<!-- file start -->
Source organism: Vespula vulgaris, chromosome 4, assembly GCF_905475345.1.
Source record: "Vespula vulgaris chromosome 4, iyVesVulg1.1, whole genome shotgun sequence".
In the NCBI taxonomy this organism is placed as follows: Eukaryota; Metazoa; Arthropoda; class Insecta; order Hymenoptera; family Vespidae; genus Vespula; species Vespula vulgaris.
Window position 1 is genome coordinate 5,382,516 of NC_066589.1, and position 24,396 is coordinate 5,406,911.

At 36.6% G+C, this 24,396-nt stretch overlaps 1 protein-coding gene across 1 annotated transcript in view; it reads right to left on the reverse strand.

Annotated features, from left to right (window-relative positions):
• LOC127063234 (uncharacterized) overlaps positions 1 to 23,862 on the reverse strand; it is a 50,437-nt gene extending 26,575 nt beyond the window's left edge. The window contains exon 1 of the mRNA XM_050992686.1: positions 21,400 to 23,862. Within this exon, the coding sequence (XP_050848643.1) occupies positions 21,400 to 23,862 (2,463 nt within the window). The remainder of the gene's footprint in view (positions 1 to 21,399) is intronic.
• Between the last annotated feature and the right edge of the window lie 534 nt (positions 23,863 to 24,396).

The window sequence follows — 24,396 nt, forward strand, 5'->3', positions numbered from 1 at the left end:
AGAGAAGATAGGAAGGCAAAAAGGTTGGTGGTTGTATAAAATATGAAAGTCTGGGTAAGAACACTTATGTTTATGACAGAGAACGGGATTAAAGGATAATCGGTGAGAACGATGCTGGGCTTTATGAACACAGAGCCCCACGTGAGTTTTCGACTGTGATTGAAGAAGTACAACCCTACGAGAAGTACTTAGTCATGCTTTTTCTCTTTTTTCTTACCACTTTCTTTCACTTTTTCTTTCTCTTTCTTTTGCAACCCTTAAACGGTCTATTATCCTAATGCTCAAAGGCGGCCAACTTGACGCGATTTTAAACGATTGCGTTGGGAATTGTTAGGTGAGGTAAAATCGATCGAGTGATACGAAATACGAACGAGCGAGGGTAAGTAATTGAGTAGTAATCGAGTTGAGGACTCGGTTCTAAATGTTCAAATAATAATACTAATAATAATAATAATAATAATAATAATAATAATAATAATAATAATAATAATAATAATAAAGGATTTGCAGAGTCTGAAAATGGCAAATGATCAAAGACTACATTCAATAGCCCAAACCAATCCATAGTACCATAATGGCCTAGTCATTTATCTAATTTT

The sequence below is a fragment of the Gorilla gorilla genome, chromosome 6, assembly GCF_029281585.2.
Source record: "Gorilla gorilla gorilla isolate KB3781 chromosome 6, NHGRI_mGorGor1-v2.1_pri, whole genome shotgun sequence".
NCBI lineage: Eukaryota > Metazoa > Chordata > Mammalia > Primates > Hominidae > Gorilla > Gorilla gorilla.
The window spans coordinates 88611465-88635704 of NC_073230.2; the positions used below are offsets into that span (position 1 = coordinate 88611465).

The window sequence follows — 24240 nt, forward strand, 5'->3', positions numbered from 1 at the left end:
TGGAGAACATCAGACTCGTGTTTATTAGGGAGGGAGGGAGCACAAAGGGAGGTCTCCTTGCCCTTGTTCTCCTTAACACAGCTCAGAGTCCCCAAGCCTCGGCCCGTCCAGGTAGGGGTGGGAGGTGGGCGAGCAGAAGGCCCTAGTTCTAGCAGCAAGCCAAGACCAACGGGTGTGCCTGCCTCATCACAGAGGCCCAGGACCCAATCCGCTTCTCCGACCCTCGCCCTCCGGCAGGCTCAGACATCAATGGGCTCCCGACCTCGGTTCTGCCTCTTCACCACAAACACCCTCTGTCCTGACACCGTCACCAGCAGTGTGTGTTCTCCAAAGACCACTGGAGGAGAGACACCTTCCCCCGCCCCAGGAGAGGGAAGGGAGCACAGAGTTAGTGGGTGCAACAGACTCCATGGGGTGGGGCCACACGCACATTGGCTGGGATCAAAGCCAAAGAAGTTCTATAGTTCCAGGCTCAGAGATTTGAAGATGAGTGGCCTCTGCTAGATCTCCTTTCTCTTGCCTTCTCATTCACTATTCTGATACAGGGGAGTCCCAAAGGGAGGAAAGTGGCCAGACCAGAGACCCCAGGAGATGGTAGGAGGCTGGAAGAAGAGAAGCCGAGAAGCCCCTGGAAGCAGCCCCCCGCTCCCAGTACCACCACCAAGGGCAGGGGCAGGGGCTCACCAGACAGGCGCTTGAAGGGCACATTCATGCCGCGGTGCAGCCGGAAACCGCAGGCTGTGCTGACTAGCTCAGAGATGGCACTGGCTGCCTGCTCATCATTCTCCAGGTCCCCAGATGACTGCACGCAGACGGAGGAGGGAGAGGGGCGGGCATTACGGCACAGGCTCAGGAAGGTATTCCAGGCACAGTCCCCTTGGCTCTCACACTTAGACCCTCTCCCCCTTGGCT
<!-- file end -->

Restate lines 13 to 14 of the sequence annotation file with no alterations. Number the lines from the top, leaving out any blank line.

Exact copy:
NCBI lineage: Eukaryota > Metazoa > Chordata > Mammalia > Primates > Hominidae > Gorilla > Gorilla gorilla.
The window spans coordinates 88611465-88635704 of NC_073230.2; the positions used below are offsets into that span (position 1 = coordinate 88611465).